- Racing thoughts
- Needing less sleep in order to feel rested
- Talking very rapidly or excessively
- Tendency to show poor judgment, such as impulsively deciding to quit a job or giving car away
- Inflated self-esteem or grandiosity — unrealistic beliefs in one’s ability, intelligence, and powers; may be delusional. Thinking they are “God’s only voice in the world.”
- Reckless behaviors (spending sprees, sexual preoccupation, alcohol, or drug abuse)
Depression (taken from WebMD)
- Loss of interest in activities or hobbies that were once pleasurable, including sex
- Persistent sad, anxious, or “empty” feelings
- Thoughts of suicide, suicide attempts
- Difficulty concentrating, remembering details, and making decisions
- Fatigue and decreased energy
- Feelings of guilt, worthlessness, and/or helplessness
- Irritability, restlessness
Bipolar is a very extreme, but healing is possible. The bible does not talk about bipolar, but it does talk about the war going on in our body and our heart. Bipolar is a mind at war against itself and God wants to bring peace to our lives. It is very clear that He wants to bring peace to our minds and hearts. Bipolar is very real, but healing is also real. Healing becomes real through the use of medication in combination with counseling – both are needed, for one would not work very well without the other. Bipolar is a difficult and lifelong disorder that can be managed. This is done by means of medications that address the missing chemicals in the brain, while Christian counseling addresses the hopeless, anxious, and depressed feelings that it brings. It also helps to set boundaries when managing the symptoms of mania. A compassionate and stable therapist is a must as you go through recovery. The understanding and relationship provided by a Christian counselor is vital during extreme times. The therapist brings perspective but also provides support, both when times get lonely and when things are going well.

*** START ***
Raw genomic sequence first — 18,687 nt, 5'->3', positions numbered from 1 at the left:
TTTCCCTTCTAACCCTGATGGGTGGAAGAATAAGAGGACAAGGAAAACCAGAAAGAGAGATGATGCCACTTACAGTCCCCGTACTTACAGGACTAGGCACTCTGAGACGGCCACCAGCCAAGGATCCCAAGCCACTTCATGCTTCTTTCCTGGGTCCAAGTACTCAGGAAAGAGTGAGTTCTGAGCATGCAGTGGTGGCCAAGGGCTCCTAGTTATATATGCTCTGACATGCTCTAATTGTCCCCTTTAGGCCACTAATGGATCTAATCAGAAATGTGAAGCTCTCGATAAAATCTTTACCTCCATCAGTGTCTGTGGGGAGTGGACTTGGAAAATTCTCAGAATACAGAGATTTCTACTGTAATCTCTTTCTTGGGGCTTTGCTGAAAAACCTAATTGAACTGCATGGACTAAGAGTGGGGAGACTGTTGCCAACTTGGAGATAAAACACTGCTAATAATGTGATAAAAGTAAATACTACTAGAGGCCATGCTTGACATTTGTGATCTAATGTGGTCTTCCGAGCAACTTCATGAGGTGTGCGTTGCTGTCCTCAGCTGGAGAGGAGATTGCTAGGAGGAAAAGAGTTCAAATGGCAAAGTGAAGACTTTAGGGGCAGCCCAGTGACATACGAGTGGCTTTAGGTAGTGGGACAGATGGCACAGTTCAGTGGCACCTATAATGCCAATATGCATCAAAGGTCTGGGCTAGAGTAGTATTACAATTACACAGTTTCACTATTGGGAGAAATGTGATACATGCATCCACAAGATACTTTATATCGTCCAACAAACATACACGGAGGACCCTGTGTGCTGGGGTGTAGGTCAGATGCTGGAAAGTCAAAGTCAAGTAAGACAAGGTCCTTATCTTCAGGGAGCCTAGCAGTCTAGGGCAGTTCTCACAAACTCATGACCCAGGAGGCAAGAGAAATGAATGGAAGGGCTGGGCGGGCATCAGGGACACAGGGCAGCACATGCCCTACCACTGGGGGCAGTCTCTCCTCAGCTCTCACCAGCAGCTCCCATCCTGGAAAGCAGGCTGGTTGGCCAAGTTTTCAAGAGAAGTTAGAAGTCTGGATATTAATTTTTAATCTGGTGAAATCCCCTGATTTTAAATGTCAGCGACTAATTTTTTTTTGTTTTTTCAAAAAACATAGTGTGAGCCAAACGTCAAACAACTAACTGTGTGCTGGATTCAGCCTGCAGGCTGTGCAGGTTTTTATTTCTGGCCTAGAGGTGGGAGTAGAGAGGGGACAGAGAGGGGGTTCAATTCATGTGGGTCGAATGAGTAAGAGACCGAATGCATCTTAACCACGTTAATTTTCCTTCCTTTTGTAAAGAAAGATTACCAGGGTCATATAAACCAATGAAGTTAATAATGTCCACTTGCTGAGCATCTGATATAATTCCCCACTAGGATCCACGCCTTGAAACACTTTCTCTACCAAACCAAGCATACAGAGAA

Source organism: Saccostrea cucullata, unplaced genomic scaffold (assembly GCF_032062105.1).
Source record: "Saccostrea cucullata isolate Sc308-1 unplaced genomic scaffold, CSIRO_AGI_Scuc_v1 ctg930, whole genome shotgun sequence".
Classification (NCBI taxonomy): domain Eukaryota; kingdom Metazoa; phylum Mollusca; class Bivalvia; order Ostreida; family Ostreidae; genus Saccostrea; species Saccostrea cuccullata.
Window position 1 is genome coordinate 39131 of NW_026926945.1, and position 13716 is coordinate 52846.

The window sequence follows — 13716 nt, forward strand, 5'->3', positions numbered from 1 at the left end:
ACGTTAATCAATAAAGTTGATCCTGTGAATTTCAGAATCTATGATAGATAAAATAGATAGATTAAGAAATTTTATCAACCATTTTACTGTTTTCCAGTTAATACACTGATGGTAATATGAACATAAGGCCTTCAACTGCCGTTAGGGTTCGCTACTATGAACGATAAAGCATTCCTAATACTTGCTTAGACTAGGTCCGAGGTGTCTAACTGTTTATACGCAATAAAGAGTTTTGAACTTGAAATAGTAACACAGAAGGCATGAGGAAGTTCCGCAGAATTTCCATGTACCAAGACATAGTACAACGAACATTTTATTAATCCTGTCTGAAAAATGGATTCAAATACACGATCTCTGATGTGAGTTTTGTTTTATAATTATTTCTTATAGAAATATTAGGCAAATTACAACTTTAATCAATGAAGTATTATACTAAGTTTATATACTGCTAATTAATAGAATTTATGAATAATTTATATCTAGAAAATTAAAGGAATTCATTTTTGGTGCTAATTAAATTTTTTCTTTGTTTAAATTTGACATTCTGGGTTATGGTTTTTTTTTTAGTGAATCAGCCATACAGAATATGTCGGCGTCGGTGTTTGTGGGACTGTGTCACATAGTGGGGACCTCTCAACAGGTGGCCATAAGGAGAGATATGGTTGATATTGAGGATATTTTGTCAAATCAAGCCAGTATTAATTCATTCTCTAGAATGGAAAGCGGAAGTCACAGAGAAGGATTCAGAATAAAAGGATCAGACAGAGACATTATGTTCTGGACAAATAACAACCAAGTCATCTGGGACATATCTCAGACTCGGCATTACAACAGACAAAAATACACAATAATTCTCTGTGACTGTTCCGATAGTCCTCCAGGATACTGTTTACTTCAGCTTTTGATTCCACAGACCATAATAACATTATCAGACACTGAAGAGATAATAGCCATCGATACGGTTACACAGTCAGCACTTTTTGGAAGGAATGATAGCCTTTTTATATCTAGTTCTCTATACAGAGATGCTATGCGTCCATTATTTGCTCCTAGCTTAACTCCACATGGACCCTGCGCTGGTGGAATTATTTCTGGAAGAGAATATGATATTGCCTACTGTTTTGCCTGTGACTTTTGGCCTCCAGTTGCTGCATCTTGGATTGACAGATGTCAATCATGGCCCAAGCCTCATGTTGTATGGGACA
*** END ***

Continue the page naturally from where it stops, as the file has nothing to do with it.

If you or a loved one resonate with this article, you need to know that help and healing is possible. Healing comes in many forms, but in my professional experience it comes from both medication and counseling. The first thing is to schedule a counseling appointment, while at the same time arranging to see a psychiatrist (which can take longer to arrange). Counseling and medication together can lead to stability so that the extreme ranges become more “normal.”
Christian Counseling Provides Hope for People Living with Bipolar Mania
As a Christian counselor, I have had the privilege to walk with clients as they heal from bipolar. I have seen individuals that have been in and out of hospital and now have successful careers. I bring a compassionate and deep understanding to individuals struggling with this complex and difficult disorder, while also bringing an element of spirituality into the session. To find out more about how Seattle Christian Counseling can help you to overcome your mania depression, please contact me. My contact information is below.
“Depression,” courtesy of ryan melaugh, Flickr CreativeCommons (CC BY 2.0); “All in one . . .” courtesy of #L98, Flickr CreativeCommons (CC BY 2.0); “Theatreland Masks,” courtesy of Garry Knight, Flickr CreativeCommons (CC BY 2.0)